The Magazine

Our Pakistan Challenge

Something good can come out of the emergency.

Nov 19, 2007, Vol. 13, No. 10 • By DANIEL TWINING
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The Pakistani army also needs such a deal to salvage its prestige after the latest crisis. "Pervez Musharraf has done what none of Islamabad's worst adversaries, including India, could imagine, let alone promote: robbing the army of its political legitimacy," notes the Indian Express. To win the long war on terrorism, we need the Pakistani military to be a partner respected for its professionalism, not reviled for its usurpation of political power.

Strong public expressions of American support, rather than mixed messages from our civilian and military leaders, would strengthen the hand of Pakistani democrats in the face of unchecked military power. If we publicly support civilian leaders, they will be able to play the "America card" in negotiations with the generals. It will also signal Pakistan's moderate majority that we stand with them. With our strong encouragement, America's many friends in the Pakistani officer corps might also press Musharraf for a democratic outcome that preserves our military partnership. America could also mediate military aid through democratic channels following new elections, giving Pakistan's civilian leaders oversight of U.S. assistance programs and making the officer corps stakeholders in the success of civilian government.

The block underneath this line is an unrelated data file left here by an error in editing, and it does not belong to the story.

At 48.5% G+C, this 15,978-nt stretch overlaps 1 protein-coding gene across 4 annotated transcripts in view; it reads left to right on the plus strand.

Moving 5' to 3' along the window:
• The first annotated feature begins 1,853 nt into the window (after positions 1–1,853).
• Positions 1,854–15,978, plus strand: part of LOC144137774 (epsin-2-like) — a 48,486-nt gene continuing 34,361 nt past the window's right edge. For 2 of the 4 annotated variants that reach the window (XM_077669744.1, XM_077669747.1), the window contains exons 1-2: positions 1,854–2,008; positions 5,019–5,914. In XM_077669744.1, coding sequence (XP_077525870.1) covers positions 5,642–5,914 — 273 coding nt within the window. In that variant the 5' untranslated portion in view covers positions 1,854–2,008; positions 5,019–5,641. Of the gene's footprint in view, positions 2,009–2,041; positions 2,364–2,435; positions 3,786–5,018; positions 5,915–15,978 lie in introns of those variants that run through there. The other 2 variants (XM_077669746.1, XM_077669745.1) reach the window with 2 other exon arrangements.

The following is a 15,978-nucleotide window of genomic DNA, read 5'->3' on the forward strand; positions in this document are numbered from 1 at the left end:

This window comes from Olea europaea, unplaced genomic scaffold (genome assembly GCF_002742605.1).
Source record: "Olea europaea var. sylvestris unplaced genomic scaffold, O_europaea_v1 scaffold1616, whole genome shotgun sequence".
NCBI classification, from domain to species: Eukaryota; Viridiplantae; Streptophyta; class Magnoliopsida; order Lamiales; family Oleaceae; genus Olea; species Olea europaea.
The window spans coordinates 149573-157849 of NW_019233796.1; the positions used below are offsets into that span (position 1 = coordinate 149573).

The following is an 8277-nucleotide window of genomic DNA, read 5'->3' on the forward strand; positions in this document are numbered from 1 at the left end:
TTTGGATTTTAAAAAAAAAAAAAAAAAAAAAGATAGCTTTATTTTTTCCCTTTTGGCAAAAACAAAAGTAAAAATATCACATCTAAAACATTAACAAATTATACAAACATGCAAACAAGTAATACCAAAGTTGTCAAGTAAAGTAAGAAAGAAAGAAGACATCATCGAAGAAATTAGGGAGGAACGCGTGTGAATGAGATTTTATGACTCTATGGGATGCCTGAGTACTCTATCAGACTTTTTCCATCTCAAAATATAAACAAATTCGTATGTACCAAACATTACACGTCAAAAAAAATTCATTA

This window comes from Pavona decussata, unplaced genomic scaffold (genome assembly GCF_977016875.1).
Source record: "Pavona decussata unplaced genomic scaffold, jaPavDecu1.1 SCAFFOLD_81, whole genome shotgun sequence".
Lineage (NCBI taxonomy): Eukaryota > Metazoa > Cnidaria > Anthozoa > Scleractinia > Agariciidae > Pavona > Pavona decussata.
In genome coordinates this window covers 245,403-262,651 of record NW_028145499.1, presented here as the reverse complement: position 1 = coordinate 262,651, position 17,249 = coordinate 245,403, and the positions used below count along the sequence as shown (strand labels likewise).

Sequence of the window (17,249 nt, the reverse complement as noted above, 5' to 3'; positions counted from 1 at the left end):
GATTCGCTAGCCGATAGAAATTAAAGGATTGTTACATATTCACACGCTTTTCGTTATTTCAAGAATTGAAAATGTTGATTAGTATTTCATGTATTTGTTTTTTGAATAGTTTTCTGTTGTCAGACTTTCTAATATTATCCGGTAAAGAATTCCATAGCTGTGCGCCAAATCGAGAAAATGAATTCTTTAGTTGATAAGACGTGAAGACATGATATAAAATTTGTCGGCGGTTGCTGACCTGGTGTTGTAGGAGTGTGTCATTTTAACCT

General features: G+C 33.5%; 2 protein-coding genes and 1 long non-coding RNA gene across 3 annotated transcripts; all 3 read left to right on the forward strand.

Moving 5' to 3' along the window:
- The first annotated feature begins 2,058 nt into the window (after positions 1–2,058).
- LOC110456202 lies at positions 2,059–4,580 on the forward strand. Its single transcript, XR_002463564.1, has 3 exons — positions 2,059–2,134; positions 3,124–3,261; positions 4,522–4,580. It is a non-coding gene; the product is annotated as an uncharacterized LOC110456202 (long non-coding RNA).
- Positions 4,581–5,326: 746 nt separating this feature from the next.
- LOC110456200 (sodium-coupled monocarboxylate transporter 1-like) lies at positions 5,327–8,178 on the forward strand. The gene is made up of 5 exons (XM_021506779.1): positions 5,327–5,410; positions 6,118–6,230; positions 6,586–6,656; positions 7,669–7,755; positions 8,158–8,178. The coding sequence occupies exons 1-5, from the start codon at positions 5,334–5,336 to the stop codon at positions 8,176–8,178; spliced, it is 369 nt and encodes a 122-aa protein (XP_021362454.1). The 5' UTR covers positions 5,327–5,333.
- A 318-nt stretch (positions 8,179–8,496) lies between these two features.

Pakistan's army is an important ally in the war on terror. But America needs a policy towards Pakistan, not just its army. We cannot win this war without the support of the country's moderate majority. "If you want to take the country away from Talibanization, these are the people who can do it, the secular middle class," as one Pakistani lawyer told the New York Times. American support for military rule in Pakistan is alienating our natural allies in the country--the lawyers who brave police truncheons on behalf of constitutional rule, the reporters who refuse to be censored by men in uniform, and the professionals and workers who just want to live in a society under law, where economic prosperity holds out a better future than the otherworldly promises of religious fanatics. In Pakistan, our true interest lies in working with civilian and military leaders for a democratic outcome to the current crisis that gives the moderate majority a stake and a voice in our common struggle against the terrorists.

Daniel Twining is the Fulbright/Oxford Scholar at Oxford
University and a transatlantic fellow of the German Marshall Fund of the United States.